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ďSo what will you miss about living in London?Ē
It was a throwaway comment by a colleague at work but it got me thinking. What
I miss most?
I had to concede that what Iíll miss the most is being able to come down the stairs and have all of London at my doorstep. Having lived here for nearly ten years Iíve developed a tendency for taking it all for granted, yet I know that once this chapter of my life is over Iím going to wish Iíd made more of it while I was here.
Such is life.
One of the major relationships we have in life is the one we share with the place we live. In my case I have had several such relationships. Although I first came to London as a child and again in my early 20s it wasnít until I moved here in the early 90s that my relationship with this great city emerged in a one room bedsit in South Harrow with my then partner Daragh. Then it developed further while living in Hendon. From there I decamped to Notting Hill Gate and finally Brixton, by which time London had become home.
My relationship with London was interrupted when I left here in 1995. It resumed again when I returned in 2001. Ever since, it has continued to develop and grow until the city has become so much a part of me, I find myself fretting sometimes at the thought of leaving, for while Iíll be returning to resume one of the other great relationships in my life, my relationship with the city of Melbourne, it will take time to make the adjustment. So, to return to the original question: what am I going to miss about living in this great city?
Anonymity. One of the wonderful things about London is you can be totally anonymous. Sure, itís arguably the most heavily surveillanced city in the world. On any given day one is photographed over 300 times. But the beauty of that is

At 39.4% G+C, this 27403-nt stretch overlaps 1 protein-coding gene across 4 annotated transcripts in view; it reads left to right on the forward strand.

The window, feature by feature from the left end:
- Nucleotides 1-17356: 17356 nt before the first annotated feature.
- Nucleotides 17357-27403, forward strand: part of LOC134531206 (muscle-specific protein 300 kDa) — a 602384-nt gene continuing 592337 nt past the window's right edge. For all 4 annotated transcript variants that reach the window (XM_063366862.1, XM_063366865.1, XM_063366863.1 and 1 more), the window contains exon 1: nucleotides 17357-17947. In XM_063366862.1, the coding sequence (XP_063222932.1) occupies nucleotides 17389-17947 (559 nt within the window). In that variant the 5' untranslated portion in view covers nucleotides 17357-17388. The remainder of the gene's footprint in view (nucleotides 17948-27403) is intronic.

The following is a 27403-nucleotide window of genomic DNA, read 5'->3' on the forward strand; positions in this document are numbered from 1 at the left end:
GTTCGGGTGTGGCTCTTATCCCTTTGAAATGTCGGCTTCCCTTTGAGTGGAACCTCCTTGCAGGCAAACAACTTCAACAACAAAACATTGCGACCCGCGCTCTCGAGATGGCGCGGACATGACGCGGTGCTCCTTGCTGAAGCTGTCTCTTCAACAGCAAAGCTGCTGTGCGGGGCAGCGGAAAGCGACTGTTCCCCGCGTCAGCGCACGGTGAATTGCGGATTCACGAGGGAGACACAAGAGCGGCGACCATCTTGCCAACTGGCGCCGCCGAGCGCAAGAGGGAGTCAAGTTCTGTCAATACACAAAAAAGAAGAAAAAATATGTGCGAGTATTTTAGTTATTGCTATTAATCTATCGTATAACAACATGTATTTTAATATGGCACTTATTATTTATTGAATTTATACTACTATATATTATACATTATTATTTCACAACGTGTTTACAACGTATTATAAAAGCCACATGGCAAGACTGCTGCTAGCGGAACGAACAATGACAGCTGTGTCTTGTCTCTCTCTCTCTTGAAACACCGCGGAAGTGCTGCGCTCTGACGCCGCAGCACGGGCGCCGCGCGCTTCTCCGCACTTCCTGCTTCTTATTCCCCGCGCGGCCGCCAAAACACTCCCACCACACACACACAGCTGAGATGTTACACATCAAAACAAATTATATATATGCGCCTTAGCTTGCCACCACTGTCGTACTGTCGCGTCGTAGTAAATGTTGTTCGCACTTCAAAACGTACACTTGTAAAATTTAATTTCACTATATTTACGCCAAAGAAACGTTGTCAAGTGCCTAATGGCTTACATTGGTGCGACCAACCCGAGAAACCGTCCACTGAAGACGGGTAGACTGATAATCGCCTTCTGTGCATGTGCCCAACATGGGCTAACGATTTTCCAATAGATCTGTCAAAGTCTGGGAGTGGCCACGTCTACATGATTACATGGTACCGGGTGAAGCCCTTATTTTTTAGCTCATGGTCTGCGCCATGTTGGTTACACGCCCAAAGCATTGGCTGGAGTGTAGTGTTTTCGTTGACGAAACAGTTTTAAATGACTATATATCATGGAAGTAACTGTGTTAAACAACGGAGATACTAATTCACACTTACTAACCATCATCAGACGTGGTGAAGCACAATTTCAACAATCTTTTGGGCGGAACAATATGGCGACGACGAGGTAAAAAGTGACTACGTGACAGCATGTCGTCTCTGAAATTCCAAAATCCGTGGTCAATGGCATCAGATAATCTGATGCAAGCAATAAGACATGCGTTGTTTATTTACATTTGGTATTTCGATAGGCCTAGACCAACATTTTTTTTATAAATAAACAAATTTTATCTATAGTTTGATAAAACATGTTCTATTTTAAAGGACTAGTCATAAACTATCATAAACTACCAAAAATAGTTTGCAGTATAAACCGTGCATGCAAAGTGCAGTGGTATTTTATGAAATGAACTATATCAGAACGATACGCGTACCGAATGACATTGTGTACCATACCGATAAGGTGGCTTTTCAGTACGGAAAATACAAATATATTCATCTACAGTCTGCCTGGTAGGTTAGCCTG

is photographed. Itís totally democratic. No one misses out. And after all, whoís going to notice you if youíre not important? Itís a city where you can be whoever you want to be and nobody gives a toss. I donít think Iíve ever run into a student of mine the whole time Iíve been here. What a blessing!
Culture. Unlike so many other cities in the world London has some of the greatest cultural treasures accessible for free. If I want to look at Egyptian mummies or stand and be dazzled by van Gogh I simply have to pop across the park and itís all there. If I want to go and see an opera for ten quid I can. On any given night there are 50 plus musicals playing, or the cream of the entertainment world. Alternatively I can peruse the literary treasures of British Library or visit Karl Marxís grave at Highgate Cemetery. Itís all here.
Rain. That may sound daft to some people but coming from Australia I have always retained a healthy respect for the wet stuff. I remember all too well what itís like to go for weeks or even months without a decent downpour and while the idea of eternal sunshine holds a magical appeal for the English I know all too well what itís like to hunger for the rain. True, the dark winter days here get me down and I wonít miss the lack of winter sunlight but I rarely begrudge the rain unless Iím inadvertently caught in a downpour.
Battersea Park Gardens. London has a wealth of beautiful parklands. I once read somewhere than 39% of the area of greater London is parkland. I find that a little hard to believe but nonetheless what parkland it does have are magnificent and for me none more so than Battersea. True, Hyde Park is bigger and not be to dismissed but Battersea is my haven when I need to indulge in a little down time. I love its variety, its riverside views, its boating lake, its hidden garden, its big, big sky and most significantly itís proximity to where we live.
Battersea Power Station. Unarguably my favourite building in London this iconic structure rises on the banks of the River Thames like a giant sentry to its industrial past. I first became aware of it when it featured on the cover of Pink Floydís Animals album way back in the 70s and I remember being thrilled when I first discovered it in the flesh when I loved here in the early 90s. If I had the money Iíd fully restore it to its redbrick former glory, its four chimney stack white and gleaming and turn it into the industrial revolution museum.
Tottenham Court Road. Haggling over prices is not a British tradition but to do anything less along this Mecca of electrical goods is to throw good money away. Lined as it is with dozens of competing businesses I have managed to bargain down the price of cameras, mp3 players, laptops and a variety of other boysí toys to within an inch of cost price saving literally hundreds of pounds in the process. I have also revelled in the perverse pleasure of going back to stores that said Iíd never get it cheaper elsewhere and proving to them they were wrong.